Real men dance

Monte Vista senior Nicholas Chong holding a flag and wearing his uniform for color guard. Chong is getting ready to perform  for the marching band event at Monte Vista.

Nicholas Chong

Monte Vista senior Nicholas Chong holding a flag and wearing his uniform for color guard. Chong is getting ready to perform for the marching band event at Monte Vista.

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 Two male students take their dance skills to the next level in the Monte Vista dance program.

     Sophomore Iziyah Robinson and senior Nicholas Chong are the only two males in the Monte Vista dance program. 

     Chong, standing 5-feet-11-inches, describes himself as the most energized person out on the dance floor. Chong has been dancing for two years and in his first year in the dance class. Chong has also participated in the Monte Vista color guard too, which is a uniformed group that parades or presents their institutions flag in a type of dance.

     Robinson, also standing 5-feet-11-inches, describes himself as a creative and the most original person on the dance floor. Robinson has been dancing for ten years now, but this is also his first year in the class. 

     “I knew about the dance program here at Monte Vista and decided to try it out,” Chong said. “I wanted to continue with dance and learn new choreography that I didn’t know how to perform, but it is a new experience that honestly inspires me to continue to dance later on in life.”

     Chong enjoys his involvement in the dance class and he is passionate about the process the class goes through every day.    

     “My favorite part is being able to go through the entire choregraphy with staging after you audition for placements,” Chong said. 

     Chong is in dance 5, which consists of around 25 girls and himself. According to Chong, the girls have been very supportive.     

     “They have really helped me a lot with the [choreography] because I didn’t know the basic techniques required,” Chong said. “The girls are really friendly and it’s a class I look forward to every day.”

     Robinson has been dancing since he was five years old, and enjoys the dance class at Monte Vista.

     “Watching Michael Jackson dance originally made me want to dance,” Robinson said. “I imagined myself dancing on the stage with a group of people that loves to dance as much as me, which motivated me to join the class.”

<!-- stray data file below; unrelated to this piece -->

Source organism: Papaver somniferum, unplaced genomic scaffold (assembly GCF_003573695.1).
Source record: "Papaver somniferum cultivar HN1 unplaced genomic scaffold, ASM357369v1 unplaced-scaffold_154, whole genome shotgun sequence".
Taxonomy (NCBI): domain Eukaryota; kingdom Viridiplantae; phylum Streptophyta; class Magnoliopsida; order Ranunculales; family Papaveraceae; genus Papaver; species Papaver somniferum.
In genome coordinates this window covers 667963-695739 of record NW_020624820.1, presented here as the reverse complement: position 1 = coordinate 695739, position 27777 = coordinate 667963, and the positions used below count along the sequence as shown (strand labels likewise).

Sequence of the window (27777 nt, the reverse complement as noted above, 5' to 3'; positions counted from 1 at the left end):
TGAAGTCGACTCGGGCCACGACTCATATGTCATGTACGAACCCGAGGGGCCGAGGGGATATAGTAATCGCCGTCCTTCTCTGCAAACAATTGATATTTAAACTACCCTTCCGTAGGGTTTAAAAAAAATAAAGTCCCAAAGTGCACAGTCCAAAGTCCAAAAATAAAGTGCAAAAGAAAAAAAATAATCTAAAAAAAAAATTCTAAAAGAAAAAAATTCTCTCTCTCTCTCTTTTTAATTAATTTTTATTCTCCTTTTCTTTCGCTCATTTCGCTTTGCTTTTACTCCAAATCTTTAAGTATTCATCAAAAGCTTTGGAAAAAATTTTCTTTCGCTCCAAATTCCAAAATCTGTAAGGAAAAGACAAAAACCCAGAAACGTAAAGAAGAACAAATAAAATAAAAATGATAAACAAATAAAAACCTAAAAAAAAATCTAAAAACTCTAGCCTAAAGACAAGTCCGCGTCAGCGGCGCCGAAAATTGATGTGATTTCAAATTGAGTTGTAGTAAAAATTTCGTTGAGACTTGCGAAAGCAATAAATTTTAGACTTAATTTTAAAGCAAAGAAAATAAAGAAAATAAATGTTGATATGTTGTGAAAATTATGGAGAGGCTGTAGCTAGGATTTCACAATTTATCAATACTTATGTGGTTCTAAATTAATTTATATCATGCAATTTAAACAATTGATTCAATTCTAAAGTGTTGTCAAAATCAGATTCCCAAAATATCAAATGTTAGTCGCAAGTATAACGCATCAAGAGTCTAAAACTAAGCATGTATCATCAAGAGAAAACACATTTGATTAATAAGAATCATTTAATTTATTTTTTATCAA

Robinson is trying to possibly make a career out of dance. But he doesn’t just only dance, he also writes and sings his own music. 

     “I’m sort of trying to be an all around performer, a triple threat if you would,” Robinson said.

     Robinson is in dance 1, which also consists of around 25 to 30 girls and himself. He feels like everyone he knows are friendly and welcoming to the idea of him dancing, but he knows what people think about the idea of boys taking a dance class.

     “I feel like mostly everyone in the class and my friends are supportive of me dancing, but you never know what they could say behind your back,” Robinson said.

     Even though dancing has become more available to all genders, Good Morning America’s host, Lara Spencer, had some contentious comments about Prince George participating in a dance class at St. Thomas Battersea private school. Spencer laughed at the idea of Prince George attending a weekly dance class at his private school. 

      However, choregrapher Travis Scott and Broadway director Jerry Mitchell were quick to the scene and disagreed with Spencer’s statement. Scott mentioned that she just added fuel to the fire to the massive problem in our country: bullying.

     “People make the assumption that dance is not a ‘masculine’ sport or seen as a ‘masculine’ thing to do,” Chong said. “If people could see that dance is for everyone, I feel like more boys would participate everywhere in this world.”

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